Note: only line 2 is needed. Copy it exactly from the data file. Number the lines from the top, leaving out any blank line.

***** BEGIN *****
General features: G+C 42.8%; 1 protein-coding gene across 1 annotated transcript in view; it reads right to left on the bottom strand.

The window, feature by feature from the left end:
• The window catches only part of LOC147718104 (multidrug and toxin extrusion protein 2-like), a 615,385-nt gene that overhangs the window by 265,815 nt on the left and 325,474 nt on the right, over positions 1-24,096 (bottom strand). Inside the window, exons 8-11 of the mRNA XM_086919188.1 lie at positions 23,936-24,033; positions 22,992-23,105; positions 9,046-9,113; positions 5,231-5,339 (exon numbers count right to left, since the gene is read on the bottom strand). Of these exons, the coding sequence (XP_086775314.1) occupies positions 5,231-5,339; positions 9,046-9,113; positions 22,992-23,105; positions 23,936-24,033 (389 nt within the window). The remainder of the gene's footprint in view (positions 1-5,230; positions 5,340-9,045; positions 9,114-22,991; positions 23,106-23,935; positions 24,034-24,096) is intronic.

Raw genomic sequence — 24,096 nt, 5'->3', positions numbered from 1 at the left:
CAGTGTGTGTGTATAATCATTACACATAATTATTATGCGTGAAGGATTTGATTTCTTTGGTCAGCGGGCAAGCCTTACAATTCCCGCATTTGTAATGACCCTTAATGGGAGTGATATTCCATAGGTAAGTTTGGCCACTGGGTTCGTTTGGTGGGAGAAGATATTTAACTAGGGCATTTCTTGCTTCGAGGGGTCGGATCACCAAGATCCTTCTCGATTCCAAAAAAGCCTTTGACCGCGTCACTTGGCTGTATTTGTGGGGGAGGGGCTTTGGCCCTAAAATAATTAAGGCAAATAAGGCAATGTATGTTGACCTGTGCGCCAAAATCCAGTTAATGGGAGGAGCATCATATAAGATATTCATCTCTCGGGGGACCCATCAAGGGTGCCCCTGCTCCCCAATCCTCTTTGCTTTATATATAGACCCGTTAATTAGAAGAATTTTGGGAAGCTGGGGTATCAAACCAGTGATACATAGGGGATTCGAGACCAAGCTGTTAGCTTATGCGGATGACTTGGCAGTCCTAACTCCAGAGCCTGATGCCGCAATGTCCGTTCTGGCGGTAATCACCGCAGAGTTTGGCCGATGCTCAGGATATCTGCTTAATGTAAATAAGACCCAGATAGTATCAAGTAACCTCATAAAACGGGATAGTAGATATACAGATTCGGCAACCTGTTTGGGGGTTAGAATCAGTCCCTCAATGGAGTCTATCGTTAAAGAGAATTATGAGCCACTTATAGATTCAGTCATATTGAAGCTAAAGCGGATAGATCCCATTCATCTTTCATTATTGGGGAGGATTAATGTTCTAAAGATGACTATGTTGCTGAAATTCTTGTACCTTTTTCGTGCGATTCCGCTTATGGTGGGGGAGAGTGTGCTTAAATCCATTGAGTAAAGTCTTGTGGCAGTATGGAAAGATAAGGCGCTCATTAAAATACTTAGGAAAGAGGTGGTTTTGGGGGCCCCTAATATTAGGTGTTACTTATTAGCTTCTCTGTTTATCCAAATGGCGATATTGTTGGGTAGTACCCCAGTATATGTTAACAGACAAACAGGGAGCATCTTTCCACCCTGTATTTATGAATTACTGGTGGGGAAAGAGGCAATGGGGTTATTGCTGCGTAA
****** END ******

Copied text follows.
The window, feature by feature from the left end: